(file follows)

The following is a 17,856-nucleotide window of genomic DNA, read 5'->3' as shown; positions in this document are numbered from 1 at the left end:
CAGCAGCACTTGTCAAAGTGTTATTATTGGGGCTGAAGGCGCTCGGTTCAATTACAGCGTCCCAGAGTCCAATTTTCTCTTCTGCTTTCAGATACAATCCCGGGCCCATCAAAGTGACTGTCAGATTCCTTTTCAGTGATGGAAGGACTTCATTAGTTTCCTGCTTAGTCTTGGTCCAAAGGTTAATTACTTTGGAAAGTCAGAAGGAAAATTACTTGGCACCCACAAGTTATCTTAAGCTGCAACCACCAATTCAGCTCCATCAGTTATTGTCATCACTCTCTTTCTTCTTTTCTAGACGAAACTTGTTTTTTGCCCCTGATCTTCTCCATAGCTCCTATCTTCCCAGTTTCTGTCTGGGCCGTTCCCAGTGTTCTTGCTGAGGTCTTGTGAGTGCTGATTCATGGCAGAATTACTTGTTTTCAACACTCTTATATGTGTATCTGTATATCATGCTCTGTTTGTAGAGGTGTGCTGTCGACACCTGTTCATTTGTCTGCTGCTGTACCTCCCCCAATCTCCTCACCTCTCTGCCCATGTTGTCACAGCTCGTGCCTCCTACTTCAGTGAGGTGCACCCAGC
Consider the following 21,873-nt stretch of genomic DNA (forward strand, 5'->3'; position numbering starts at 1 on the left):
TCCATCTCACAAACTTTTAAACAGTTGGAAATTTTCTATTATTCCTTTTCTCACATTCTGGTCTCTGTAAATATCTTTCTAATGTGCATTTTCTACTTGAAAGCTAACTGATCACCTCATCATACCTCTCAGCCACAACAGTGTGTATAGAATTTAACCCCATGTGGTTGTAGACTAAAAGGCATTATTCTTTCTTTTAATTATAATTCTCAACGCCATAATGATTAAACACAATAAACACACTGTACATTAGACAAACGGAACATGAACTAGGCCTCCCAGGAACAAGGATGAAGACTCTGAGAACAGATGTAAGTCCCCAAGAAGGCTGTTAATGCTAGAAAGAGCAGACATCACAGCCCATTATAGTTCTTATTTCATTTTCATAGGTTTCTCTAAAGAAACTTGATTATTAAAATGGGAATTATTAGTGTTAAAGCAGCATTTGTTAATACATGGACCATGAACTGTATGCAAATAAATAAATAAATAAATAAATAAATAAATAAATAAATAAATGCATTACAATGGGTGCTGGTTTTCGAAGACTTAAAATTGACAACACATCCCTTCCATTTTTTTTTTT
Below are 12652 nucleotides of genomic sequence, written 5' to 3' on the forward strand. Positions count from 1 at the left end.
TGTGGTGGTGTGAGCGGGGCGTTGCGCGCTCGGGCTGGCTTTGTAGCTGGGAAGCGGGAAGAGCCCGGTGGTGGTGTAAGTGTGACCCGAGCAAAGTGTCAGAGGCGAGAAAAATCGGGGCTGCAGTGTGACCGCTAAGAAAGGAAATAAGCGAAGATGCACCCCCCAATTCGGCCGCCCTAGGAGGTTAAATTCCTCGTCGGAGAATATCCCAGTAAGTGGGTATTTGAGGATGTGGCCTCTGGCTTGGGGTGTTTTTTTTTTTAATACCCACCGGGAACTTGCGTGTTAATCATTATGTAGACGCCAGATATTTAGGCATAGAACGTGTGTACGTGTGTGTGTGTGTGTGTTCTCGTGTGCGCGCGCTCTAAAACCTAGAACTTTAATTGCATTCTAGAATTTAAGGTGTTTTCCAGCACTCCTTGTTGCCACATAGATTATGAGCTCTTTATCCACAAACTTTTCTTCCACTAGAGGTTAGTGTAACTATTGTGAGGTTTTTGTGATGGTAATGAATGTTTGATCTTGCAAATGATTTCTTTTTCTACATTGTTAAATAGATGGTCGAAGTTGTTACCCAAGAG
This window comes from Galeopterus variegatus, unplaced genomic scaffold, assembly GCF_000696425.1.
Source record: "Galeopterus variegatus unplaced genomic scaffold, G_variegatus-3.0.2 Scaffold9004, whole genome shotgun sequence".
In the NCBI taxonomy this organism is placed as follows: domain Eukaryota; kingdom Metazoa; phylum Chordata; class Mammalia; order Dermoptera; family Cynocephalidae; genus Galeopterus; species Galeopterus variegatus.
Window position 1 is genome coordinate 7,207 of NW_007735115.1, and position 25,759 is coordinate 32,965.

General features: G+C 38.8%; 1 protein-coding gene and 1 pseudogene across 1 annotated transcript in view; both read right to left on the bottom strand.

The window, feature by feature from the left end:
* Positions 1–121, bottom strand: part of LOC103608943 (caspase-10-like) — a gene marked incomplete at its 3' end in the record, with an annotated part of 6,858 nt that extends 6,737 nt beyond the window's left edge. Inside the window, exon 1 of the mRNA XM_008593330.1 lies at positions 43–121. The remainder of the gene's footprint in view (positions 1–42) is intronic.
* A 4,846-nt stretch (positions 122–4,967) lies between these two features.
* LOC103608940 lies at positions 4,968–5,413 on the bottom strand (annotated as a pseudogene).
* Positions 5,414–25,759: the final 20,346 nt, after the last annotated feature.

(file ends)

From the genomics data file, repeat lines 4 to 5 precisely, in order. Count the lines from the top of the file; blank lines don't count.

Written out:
TCCATCTCACAAACTTTTAAACAGTTGGAAATTTTCTATTATTCCTTTTCTCACATTCTGGTCTCTGTAAATATCTTTCTAATGTGCATTTTCTACTTGAAAGCTAACTGATCACCTCATCATACCTCTCAGCCACAACAGTGTGTATAGAATTTAACCCCATGTGGTTGTAGACTAAAAGGCATTATTCTTTCTTTTAATTATAATTCTCAACGCCATAATGATTAAACACAATAAACACACTGTACATTAGACAAACGGAACATGAACTAGGCCTCCCAGGAACAAGGATGAAGACTCTGAGAACAGATGTAAGTCCCCAAGAAGGCTGTTAATGCTAGAAAGAGCAGACATCACAGCCCATTATAGTTCTTATTTCATTTTCATAGGTTTCTCTAAAGAAACTTGATTATTAAAATGGGAATTATTAGTGTTAAAGCAGCATTTGTTAATACATGGACCATGAACTGTATGCAAATAAATAAATAAATAAATAAATAAATAAATAAATAAATAAATGCATTACAATGGGTGCTGGTTTTCGAAGACTTAAAATTGACAACACATCCCTTCCATTTTTTTTTTT
Below are 12652 nucleotides of genomic sequence, written 5' to 3' on the forward strand. Positions count from 1 at the left end.